• Therefore, he migrated to Medina in 622 A.D., which was the starting point of the Muslim calendar and the Muslim era called hijra.
  • After eight years he returned to Mecca with his followers. He died in 632 A.D
  • The followers of Muhammad set up an empire called the Caliphate.
  • The Umayyads and the Abbasids were called the caliphs.They expanded their rule by conquests and spread their religion Islam.
  • In 712 A.D., Muhammad bin Qasim invaded Sind. He was the commander of the Umayyad kingdom. Qasim defeated Dahir,the ruler of Sind
  • Qasim organized the administration of Sind. The people of Sind were given the status of zimmis (protected subjects).
  • There was no interference in the lives and property of the people. Soon, Qasim was recalled by the Caliph.
  • Muslims could not expand their authority further into India due to the presence of the powerful Pratihara kingdom in western India.
  • Although the conquest of Sind did not lead to further conquests immediately, it had resulted in the diffusion of Indian culture abroad.
  • Many Arab travelers visited Sind. Indian medicine and astronomy were carried to far off lands through the Arabs.
  • The Indian numerals in the Arabic form went to Europe through them.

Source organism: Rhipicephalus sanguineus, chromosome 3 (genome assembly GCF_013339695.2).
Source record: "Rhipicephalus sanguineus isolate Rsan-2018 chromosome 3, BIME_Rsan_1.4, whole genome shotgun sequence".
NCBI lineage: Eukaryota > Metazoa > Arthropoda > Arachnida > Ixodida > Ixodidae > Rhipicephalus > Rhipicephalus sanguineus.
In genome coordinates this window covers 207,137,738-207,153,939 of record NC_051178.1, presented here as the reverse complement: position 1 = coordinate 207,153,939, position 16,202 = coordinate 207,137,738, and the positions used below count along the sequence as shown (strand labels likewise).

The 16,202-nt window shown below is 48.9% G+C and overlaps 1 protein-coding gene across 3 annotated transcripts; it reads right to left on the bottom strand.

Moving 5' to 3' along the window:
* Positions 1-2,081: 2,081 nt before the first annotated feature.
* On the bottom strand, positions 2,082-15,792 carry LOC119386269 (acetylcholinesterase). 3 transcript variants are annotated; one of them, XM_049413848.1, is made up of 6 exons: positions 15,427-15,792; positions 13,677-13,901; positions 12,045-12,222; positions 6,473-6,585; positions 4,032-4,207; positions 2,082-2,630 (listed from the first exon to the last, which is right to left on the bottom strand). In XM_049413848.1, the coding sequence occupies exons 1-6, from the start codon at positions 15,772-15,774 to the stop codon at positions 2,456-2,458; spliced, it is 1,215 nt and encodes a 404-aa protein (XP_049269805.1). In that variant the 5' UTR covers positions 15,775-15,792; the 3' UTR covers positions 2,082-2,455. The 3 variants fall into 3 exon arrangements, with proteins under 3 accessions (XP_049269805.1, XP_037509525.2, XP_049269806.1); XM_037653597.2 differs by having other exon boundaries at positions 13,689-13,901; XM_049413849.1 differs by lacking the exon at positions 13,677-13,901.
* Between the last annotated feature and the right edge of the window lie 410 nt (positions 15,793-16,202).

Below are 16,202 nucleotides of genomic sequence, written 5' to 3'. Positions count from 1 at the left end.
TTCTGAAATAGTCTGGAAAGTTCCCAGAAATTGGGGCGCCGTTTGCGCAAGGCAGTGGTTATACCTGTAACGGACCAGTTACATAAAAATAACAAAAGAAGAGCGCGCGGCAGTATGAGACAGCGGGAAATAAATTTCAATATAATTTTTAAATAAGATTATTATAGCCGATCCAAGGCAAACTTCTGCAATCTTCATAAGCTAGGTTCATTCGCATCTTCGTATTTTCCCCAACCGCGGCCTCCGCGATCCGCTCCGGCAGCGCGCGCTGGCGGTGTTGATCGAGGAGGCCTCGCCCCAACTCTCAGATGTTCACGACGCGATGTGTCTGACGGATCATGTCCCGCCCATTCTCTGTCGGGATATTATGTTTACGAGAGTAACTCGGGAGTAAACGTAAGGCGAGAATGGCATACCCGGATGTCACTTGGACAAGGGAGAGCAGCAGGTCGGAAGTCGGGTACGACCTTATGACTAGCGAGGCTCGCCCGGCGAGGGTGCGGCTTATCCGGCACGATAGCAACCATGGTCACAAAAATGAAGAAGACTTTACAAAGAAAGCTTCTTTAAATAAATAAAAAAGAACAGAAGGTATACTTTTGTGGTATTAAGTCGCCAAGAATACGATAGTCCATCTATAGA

Mahmud of Ghazni and his Invasions

  • By the end of the ninth century A.D., the Abbasid Caliphate declined.
  • The Turkish governors established independent kingdoms and the Caliph became only a ritual authority. One among them was Alptigin whose capital was Ghazni

Mahmud of Ghazni (A.D. 997-1030)

  • Mahmud is said to have made seventeen raids into India
  • On the frontier of India, there existed the Hindu Shahi kingdom which extended from the Punjab to Kabul.
  • The initial raids were against the Hindu Shahi kingdom in which its king Jayapala was defeated in 1001.
  • His successor Anandapala fought against Mahmud but he was also defeated in the Battle of Waihind, the Hind Shahi capital near Peshawar in 1008
  • As a result of his victory at Waihind, Mahmud extended his rule over most of the Punjab

Mahmud

  • In 1011, he raided Nagarkot in the Punjab hills and Thaneshwar near Delhi. In
  • 1018, Mahmud plundered the holy city of Mathura and also attacked Kanauj.
  • In 1024, Mahmud marched from Multan across Rajaputana, defeated the Solanki King Bhimadeva I, plundered Anhilwad and sacked the famous temple of Somanatha.
  • This was his last campaign in India. Mahmud died in 1030 A.D
  • Mahmud was not a mere raider and plunderer of wealth. He built a wide empire from the Punjab in the east to the Caspian sea on the west and from Samarkand in the north to Gujarat in the south